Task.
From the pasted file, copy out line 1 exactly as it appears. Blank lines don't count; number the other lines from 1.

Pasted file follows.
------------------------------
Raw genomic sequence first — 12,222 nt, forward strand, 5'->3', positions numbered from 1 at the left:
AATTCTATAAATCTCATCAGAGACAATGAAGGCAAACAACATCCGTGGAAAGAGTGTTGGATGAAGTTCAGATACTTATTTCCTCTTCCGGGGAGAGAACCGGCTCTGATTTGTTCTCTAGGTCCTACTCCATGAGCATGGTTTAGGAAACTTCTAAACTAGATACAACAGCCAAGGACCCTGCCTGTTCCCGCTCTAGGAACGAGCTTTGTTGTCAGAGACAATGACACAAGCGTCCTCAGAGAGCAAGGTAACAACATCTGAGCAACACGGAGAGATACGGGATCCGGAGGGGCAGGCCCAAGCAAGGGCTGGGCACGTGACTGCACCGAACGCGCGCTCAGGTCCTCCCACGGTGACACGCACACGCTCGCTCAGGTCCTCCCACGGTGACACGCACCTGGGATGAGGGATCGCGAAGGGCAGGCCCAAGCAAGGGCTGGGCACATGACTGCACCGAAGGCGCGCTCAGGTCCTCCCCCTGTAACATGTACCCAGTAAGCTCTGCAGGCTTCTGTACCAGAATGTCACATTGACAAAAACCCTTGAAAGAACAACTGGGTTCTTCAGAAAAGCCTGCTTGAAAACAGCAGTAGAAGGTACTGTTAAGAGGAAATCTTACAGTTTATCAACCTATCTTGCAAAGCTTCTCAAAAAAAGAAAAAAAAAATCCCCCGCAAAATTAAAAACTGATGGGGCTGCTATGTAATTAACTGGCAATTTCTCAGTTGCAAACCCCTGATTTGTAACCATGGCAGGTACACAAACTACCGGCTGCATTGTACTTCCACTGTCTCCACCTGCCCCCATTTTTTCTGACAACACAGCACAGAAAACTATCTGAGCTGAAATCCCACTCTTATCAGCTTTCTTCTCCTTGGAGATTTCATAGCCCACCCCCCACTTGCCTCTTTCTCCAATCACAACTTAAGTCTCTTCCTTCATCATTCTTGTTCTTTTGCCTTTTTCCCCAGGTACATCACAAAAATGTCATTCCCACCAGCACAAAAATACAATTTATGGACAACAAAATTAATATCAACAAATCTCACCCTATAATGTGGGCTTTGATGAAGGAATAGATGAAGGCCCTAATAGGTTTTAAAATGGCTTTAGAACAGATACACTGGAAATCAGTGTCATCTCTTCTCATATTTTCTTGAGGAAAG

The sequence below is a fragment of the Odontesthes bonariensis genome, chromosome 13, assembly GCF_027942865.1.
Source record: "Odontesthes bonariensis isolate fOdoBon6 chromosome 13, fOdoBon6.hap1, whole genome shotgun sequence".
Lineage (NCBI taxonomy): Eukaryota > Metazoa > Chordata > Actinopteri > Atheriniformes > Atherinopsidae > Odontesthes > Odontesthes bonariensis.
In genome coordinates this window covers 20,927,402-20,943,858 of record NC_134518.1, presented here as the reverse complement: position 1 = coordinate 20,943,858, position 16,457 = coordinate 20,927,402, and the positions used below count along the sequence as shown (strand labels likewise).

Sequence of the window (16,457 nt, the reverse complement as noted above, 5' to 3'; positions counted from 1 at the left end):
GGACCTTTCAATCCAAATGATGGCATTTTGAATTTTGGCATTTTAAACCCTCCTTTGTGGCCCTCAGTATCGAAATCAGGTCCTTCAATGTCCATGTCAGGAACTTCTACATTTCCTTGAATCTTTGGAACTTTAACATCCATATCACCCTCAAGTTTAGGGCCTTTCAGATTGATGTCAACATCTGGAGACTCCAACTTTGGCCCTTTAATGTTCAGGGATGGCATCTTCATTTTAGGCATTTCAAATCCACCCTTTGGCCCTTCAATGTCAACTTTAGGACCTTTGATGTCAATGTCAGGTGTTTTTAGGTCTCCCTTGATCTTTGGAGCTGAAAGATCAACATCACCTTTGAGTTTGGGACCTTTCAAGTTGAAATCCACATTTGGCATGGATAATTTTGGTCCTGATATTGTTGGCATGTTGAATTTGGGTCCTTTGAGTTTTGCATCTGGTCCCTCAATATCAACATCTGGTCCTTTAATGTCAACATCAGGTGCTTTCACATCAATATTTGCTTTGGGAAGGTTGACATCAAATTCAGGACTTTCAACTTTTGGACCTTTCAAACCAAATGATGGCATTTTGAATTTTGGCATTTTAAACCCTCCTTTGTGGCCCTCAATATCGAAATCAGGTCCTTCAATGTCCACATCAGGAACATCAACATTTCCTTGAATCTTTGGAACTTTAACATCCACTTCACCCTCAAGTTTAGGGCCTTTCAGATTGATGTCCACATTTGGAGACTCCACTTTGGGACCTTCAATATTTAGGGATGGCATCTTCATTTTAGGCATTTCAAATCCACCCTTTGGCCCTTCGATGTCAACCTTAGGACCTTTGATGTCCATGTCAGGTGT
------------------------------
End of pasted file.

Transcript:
Raw genomic sequence first — 12,222 nt, forward strand, 5'->3', positions numbered from 1 at the left: